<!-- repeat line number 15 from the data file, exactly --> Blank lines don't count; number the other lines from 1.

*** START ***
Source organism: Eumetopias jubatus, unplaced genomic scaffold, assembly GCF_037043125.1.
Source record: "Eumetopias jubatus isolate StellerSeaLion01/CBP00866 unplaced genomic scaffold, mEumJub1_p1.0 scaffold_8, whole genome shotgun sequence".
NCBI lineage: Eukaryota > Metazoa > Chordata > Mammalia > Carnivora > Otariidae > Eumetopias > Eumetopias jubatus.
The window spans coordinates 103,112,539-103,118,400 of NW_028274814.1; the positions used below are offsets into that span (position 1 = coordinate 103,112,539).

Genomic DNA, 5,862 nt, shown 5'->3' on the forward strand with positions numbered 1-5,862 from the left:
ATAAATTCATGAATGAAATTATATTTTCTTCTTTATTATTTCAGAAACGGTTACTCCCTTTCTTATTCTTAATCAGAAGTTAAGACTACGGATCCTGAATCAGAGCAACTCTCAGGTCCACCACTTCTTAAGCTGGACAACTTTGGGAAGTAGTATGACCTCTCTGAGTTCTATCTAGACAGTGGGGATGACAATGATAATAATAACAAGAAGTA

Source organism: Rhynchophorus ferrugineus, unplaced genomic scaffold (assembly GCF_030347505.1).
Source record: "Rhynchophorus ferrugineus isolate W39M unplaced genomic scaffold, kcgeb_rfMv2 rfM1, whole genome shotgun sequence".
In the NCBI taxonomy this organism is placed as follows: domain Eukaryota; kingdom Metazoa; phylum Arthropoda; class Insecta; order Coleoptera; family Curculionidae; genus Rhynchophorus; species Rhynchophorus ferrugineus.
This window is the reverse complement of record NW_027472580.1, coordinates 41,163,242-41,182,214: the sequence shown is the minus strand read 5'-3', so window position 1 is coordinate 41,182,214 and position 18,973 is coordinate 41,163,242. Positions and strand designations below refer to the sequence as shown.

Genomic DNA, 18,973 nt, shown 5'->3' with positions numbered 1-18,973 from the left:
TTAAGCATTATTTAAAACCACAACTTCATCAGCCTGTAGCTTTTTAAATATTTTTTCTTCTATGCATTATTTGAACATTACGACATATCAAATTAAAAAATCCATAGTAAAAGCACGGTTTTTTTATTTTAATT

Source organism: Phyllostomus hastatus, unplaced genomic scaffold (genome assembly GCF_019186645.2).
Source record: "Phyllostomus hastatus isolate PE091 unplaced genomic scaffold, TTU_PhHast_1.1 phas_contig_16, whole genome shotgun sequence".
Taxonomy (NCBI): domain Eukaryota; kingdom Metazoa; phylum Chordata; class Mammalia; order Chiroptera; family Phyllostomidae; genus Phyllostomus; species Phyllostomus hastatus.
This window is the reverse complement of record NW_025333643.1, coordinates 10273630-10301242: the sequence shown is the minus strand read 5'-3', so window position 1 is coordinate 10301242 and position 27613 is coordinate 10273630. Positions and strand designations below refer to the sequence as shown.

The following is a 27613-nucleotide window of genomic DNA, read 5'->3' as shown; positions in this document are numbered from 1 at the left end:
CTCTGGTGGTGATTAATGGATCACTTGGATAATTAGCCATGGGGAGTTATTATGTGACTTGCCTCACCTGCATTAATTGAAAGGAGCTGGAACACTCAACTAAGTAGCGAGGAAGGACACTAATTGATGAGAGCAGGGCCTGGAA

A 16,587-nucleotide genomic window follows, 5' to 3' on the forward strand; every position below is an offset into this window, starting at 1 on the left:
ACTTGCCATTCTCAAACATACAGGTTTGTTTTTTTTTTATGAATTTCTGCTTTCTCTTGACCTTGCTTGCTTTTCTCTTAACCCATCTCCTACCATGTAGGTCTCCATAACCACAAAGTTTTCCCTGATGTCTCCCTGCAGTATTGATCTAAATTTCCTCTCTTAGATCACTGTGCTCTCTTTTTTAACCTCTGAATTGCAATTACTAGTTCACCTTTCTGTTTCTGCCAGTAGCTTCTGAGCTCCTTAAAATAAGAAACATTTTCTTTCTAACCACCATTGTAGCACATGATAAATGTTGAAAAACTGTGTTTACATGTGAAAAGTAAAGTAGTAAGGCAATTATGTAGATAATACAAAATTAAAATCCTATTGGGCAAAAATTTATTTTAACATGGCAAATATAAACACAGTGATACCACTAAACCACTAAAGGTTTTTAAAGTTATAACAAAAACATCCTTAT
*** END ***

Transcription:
Taxonomy (NCBI): domain Eukaryota; kingdom Metazoa; phylum Chordata; class Mammalia; order Chiroptera; family Phyllostomidae; genus Phyllostomus; species Phyllostomus hastatus.